Proudly Geeking

I have been referred to as a geek for the last third of my lifetime. For a time I took it as insulting. I earned the moniker because of my involvement with computers and the Internet, being an advocate of both, and more importantly, a sighing repairer of computers for family and friends. I have never been in the forefront of the popular advancement of these things; to the contrary I have been but a background player. Yet, I am considered a pioneer in these technologies, locatable if Googled just right, but in my view that earns me the same distinction attributed to the thousands of people who wound their way west in the expansion of our nation’s borders during the 1800s. I have a few “firsts” under my belt and hold a few patents in my name. But those patents were applied for and owned by companies I worked for. I take no reward for them beyond the paychecks from my employers.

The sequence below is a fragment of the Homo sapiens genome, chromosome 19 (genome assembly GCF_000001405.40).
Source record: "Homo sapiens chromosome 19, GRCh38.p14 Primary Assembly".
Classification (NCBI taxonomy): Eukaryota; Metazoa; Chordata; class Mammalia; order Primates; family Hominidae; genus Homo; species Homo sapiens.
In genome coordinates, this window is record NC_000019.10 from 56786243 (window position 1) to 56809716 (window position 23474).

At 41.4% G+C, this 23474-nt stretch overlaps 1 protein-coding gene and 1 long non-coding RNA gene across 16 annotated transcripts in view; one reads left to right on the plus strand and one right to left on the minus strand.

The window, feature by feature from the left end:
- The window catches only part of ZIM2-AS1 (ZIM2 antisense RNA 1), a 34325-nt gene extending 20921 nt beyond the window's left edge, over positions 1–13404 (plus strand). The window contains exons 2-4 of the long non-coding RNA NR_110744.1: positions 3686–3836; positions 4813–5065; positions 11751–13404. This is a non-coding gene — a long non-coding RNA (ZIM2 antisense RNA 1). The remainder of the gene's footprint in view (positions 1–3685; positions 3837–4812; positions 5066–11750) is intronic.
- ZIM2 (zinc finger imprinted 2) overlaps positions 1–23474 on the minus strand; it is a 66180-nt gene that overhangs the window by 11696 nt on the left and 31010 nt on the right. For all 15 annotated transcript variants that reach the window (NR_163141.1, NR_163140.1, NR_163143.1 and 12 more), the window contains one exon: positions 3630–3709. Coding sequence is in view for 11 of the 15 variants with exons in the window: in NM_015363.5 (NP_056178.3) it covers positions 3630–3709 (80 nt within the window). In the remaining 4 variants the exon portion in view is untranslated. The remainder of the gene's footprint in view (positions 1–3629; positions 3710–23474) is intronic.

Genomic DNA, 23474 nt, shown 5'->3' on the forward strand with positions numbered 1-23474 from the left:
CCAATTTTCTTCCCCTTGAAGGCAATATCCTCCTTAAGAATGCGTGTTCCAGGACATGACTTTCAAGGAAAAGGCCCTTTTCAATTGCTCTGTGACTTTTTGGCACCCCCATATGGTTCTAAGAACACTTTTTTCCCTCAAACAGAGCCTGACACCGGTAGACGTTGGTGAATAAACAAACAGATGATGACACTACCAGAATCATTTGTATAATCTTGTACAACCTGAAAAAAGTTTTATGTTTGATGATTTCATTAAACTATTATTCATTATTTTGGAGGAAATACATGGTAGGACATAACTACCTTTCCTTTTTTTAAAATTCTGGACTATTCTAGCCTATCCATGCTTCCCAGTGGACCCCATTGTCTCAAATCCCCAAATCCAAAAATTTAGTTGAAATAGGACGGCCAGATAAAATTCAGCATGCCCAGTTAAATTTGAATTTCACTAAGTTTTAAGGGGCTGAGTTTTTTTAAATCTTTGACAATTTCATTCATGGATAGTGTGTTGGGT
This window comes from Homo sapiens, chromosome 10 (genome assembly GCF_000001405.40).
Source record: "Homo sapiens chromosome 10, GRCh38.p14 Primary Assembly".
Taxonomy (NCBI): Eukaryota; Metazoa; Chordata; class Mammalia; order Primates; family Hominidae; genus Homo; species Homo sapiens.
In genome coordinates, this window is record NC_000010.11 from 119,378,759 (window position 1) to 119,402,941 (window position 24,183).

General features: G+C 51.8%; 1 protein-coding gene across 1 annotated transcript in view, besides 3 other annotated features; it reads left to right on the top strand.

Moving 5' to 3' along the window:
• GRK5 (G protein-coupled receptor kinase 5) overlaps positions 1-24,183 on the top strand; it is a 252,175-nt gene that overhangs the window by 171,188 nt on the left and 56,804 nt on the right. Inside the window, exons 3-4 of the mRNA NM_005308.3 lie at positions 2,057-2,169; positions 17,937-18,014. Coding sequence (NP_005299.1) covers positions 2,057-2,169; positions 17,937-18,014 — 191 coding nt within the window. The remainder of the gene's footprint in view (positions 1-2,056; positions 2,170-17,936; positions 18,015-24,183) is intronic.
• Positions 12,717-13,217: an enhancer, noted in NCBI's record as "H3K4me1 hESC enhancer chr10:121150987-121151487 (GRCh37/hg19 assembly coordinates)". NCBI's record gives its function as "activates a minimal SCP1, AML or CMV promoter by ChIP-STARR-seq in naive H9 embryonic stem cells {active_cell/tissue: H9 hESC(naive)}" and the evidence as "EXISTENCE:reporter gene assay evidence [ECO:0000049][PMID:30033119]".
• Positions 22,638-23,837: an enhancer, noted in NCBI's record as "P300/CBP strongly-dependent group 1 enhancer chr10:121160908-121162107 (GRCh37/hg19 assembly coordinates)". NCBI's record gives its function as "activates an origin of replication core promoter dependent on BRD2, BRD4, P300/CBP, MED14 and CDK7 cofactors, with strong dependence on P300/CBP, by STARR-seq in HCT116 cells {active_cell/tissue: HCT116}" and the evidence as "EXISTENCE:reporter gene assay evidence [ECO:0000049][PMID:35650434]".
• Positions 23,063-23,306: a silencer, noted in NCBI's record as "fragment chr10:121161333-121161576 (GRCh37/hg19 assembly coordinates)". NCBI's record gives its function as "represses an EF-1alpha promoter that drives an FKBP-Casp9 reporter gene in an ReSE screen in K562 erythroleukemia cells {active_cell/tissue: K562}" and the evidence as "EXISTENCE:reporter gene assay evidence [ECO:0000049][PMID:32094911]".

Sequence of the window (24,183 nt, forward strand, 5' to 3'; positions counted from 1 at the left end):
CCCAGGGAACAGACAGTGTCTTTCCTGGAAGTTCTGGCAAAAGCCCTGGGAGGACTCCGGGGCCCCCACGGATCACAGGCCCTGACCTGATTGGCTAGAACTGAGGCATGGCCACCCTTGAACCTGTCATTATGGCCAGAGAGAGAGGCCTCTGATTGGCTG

Yet I am one of the cogs in a wonderful machine. A cyborg of sorts; the combination of man’s intellect and technological capability. My efforts helped to create the world we live in and the technology upon which we depend. Fortunately to a greater extent than fixing man’s most frustratingly mysterious necessities, the home computer. I’ve managed to earn the title of Engineer and the fruits of my engineering contributions live on in the banking industry and in the world of wireless data distribution networks. Of course, in spite of those contributions now amounting to the charcoal sketching on cave walls in contrast to the level of knowledge employed so cavalierly today, it gives me the legacy of satisfaction in knowing that I helped get us all to there we are today in ways beyond mere employment of technology. I was a designer, experimenter and developer. I get to hear the relatively newly minted words like WiFi and Bluetooth and know that my efforts nudged them microscopically forward in their journey to the commonplace. I get to know that my early works and skills laid the groundwork from which the likes of FaceBook and Twitter and Google emerged. While my name doesn’t spring from historian lips nor appear in publications of the fledgling days of cyberspace, I was a member of the clubs that spit forth Bill Gates and Steve Wozniak and know that one exploited the work of others while the other was a true creator, and they are the reasons that we have computers, laptops, tablets and smartphones. I am not of their ilk though, as so completely attested by my bank account if nothing else. My proof of worth is manifested most tacitly in my offspring rather than myself.